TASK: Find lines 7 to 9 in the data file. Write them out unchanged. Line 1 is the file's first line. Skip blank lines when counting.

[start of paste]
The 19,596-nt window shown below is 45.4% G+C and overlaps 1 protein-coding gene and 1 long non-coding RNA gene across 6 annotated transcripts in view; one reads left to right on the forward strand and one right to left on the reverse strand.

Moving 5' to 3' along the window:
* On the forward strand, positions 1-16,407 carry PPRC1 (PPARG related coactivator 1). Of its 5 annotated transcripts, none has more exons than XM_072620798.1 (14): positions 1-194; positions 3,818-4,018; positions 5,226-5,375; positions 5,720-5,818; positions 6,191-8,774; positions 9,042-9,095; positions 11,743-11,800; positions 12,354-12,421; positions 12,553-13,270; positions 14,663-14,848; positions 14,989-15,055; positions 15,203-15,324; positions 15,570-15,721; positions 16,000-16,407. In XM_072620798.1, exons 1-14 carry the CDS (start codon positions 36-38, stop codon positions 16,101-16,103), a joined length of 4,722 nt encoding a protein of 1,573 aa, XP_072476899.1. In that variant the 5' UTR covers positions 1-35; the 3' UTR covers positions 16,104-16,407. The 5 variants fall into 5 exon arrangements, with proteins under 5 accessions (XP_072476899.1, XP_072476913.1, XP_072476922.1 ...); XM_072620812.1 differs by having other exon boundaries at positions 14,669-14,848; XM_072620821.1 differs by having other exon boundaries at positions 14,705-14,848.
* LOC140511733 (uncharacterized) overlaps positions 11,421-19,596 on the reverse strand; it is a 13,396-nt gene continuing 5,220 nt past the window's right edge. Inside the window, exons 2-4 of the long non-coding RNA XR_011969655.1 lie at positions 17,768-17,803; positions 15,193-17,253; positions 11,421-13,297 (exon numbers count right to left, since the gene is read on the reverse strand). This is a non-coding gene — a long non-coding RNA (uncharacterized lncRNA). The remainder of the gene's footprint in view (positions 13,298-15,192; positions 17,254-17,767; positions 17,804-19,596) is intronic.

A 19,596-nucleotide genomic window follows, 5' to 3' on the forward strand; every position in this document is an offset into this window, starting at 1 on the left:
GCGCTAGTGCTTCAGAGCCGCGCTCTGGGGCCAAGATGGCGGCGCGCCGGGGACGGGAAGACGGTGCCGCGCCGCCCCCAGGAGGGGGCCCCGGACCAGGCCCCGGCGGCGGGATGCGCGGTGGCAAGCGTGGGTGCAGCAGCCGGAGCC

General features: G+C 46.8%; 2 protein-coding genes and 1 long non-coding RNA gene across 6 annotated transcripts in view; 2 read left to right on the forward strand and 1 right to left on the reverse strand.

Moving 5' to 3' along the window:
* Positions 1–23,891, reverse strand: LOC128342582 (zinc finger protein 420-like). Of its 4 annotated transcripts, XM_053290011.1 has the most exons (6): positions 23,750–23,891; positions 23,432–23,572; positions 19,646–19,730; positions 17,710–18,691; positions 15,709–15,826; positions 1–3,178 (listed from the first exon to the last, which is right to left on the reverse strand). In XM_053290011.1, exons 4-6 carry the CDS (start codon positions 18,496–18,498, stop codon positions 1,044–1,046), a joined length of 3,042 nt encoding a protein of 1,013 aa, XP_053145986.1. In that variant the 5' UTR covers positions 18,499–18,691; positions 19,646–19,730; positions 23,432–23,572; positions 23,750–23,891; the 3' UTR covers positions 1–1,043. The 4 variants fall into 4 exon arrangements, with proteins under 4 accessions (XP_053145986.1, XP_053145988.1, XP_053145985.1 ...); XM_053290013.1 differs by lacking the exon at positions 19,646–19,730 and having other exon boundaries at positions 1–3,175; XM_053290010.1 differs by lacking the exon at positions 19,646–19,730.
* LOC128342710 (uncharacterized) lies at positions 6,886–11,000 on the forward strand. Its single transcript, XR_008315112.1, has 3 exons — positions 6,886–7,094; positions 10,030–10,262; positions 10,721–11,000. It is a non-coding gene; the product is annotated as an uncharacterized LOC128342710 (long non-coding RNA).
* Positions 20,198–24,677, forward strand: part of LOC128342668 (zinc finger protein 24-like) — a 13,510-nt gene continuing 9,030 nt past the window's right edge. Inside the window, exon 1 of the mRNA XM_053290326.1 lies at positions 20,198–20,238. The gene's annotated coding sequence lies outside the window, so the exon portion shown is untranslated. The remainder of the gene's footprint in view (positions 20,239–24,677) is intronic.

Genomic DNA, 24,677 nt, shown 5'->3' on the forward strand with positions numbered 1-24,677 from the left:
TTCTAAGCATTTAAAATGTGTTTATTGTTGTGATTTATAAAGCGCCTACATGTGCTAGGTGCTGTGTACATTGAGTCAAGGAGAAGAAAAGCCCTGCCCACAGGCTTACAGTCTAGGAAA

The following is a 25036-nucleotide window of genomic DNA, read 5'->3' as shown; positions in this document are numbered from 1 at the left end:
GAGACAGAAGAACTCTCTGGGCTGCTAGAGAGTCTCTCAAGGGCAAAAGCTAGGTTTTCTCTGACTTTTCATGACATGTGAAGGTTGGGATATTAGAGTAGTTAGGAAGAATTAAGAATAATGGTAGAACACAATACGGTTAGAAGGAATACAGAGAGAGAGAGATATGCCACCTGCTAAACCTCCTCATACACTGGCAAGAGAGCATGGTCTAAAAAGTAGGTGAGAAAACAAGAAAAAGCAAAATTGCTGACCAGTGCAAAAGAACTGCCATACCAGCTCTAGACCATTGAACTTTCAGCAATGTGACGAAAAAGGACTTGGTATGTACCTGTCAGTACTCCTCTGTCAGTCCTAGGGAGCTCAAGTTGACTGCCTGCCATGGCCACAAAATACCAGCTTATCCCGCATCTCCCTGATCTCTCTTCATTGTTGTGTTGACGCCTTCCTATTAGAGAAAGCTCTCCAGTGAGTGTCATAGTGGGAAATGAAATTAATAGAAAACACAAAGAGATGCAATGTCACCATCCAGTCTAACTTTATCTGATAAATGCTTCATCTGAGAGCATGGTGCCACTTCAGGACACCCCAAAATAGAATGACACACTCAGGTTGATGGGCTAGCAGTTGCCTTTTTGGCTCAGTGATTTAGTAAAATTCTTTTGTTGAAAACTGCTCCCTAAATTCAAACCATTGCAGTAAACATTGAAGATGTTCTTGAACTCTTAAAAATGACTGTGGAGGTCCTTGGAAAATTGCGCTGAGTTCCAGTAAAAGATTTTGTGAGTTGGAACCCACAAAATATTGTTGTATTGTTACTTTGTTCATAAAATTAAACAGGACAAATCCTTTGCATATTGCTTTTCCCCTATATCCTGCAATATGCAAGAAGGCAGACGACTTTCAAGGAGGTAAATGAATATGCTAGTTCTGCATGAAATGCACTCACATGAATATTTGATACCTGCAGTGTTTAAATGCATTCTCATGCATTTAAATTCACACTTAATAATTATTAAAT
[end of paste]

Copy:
General features: G+C 46.8%; 2 protein-coding genes and 1 long non-coding RNA gene across 6 annotated transcripts in view; 2 read left to right on the forward strand and 1 right to left on the reverse strand.

Moving 5' to 3' along the window:
* Positions 1–23,891, reverse strand: LOC128342582 (zinc finger protein 420-like). Of its 4 annotated transcripts, XM_053290011.1 has the most exons (6): positions 23,750–23,891; positions 23,432–23,572; positions 19,646–19,730; positions 17,710–18,691; positions 15,709–15,826; positions 1–3,178 (listed from the first exon to the last, which is right to left on the reverse strand). In XM_053290011.1, exons 4-6 carry the CDS (start codon positions 18,496–18,498, stop codon positions 1,044–1,046), a joined length of 3,042 nt encoding a protein of 1,013 aa, XP_053145986.1. In that variant the 5' UTR covers positions 18,499–18,691; positions 19,646–19,730; positions 23,432–23,572; positions 23,750–23,891; the 3' UTR covers positions 1–1,043. The 4 variants fall into 4 exon arrangements, with proteins under 4 accessions (XP_053145986.1, XP_053145988.1, XP_053145985.1 ...); XM_053290013.1 differs by lacking the exon at positions 19,646–19,730 and having other exon boundaries at positions 1–3,175; XM_053290010.1 differs by lacking the exon at positions 19,646–19,730.